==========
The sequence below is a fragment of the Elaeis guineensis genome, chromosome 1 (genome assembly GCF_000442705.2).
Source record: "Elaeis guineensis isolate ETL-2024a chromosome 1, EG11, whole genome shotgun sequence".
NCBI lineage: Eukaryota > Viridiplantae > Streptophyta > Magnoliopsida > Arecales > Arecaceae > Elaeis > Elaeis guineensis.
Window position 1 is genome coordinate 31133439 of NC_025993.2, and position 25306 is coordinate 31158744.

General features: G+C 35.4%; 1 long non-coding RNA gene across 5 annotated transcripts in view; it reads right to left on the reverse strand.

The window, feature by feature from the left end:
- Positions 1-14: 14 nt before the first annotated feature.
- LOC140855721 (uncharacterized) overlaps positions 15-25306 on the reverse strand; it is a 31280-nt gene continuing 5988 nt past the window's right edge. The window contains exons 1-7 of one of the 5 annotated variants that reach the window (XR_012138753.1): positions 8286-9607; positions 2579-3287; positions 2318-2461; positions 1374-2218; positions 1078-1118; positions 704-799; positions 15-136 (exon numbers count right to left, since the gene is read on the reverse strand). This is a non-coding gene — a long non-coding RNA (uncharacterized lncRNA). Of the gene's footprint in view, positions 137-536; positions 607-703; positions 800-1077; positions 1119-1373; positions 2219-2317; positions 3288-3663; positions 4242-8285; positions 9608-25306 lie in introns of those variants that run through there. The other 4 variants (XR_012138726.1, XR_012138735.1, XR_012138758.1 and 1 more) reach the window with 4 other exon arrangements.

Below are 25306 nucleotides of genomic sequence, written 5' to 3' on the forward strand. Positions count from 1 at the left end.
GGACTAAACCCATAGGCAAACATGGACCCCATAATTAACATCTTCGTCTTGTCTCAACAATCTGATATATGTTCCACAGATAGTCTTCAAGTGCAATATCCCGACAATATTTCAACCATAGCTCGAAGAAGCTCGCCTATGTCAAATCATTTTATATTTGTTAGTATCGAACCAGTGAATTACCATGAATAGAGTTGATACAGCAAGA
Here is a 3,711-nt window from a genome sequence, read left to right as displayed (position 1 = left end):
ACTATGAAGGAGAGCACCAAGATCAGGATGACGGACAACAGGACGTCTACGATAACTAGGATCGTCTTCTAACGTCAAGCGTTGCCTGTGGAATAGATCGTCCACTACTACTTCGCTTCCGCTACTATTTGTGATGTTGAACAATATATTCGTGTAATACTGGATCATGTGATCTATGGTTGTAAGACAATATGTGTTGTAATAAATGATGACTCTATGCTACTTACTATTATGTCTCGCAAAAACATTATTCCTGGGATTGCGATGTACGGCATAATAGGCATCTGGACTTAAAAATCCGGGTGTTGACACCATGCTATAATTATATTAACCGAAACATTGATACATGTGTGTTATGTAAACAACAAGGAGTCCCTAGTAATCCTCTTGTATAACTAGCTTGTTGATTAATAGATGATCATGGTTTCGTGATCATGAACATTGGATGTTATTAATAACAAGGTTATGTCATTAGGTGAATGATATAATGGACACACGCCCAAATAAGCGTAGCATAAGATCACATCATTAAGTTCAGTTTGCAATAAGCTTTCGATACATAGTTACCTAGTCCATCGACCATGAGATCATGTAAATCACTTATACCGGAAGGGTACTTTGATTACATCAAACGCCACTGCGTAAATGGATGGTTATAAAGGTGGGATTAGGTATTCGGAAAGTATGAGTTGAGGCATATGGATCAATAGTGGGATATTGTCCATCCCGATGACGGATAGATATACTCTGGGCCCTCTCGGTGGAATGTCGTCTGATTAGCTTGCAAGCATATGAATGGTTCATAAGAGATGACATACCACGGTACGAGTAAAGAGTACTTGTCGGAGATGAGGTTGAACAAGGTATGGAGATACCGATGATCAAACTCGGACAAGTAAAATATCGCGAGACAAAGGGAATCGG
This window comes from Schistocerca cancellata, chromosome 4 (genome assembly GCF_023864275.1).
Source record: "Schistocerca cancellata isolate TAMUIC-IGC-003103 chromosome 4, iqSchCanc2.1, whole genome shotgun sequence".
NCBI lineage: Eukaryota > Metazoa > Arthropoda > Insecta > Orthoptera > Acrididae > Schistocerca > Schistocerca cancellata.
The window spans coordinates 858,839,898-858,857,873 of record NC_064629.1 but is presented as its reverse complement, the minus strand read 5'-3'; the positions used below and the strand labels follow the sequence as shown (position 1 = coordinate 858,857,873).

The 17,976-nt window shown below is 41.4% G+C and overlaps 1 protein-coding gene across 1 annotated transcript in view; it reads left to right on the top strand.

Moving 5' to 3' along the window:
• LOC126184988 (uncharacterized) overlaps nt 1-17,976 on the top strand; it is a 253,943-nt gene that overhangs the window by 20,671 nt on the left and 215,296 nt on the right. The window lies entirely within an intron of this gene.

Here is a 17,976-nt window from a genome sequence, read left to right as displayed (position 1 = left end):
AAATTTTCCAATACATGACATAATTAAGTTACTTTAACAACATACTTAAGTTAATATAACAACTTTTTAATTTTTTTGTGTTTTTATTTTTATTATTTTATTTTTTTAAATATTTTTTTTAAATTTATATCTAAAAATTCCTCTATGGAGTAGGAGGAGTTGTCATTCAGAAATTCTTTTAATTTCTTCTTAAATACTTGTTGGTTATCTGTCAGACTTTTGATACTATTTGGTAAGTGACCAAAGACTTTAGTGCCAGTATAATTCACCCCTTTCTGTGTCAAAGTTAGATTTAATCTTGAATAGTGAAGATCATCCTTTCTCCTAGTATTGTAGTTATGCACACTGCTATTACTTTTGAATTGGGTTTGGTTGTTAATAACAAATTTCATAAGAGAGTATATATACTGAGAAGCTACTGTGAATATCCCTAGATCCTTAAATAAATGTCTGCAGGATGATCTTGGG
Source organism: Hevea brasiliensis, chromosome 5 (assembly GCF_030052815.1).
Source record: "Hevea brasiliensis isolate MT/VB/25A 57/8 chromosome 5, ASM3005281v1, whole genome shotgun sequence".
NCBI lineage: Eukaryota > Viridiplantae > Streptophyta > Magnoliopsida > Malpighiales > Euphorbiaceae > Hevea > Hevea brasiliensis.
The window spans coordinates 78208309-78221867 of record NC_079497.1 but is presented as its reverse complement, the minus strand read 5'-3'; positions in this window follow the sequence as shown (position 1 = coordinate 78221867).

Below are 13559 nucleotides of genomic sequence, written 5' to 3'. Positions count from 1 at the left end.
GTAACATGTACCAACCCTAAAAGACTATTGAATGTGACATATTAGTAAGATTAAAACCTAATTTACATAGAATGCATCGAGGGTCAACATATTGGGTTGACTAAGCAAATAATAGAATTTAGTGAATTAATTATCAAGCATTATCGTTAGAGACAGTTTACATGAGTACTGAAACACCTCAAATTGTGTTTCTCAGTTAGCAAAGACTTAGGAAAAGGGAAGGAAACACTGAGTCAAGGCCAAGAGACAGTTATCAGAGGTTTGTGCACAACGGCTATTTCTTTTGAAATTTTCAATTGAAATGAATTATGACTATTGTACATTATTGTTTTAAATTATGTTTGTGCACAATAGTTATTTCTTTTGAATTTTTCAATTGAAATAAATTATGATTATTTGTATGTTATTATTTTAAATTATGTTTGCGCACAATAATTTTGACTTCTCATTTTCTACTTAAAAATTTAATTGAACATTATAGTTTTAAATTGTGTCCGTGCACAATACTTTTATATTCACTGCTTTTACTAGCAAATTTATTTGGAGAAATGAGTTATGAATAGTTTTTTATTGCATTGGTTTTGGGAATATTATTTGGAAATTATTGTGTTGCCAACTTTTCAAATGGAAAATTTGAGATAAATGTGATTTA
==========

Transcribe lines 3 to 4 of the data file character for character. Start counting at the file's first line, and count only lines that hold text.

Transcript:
NCBI lineage: Eukaryota > Viridiplantae > Streptophyta > Magnoliopsida > Arecales > Arecaceae > Elaeis > Elaeis guineensis.
Window position 1 is genome coordinate 31133439 of NC_025993.2, and position 25306 is coordinate 31158744.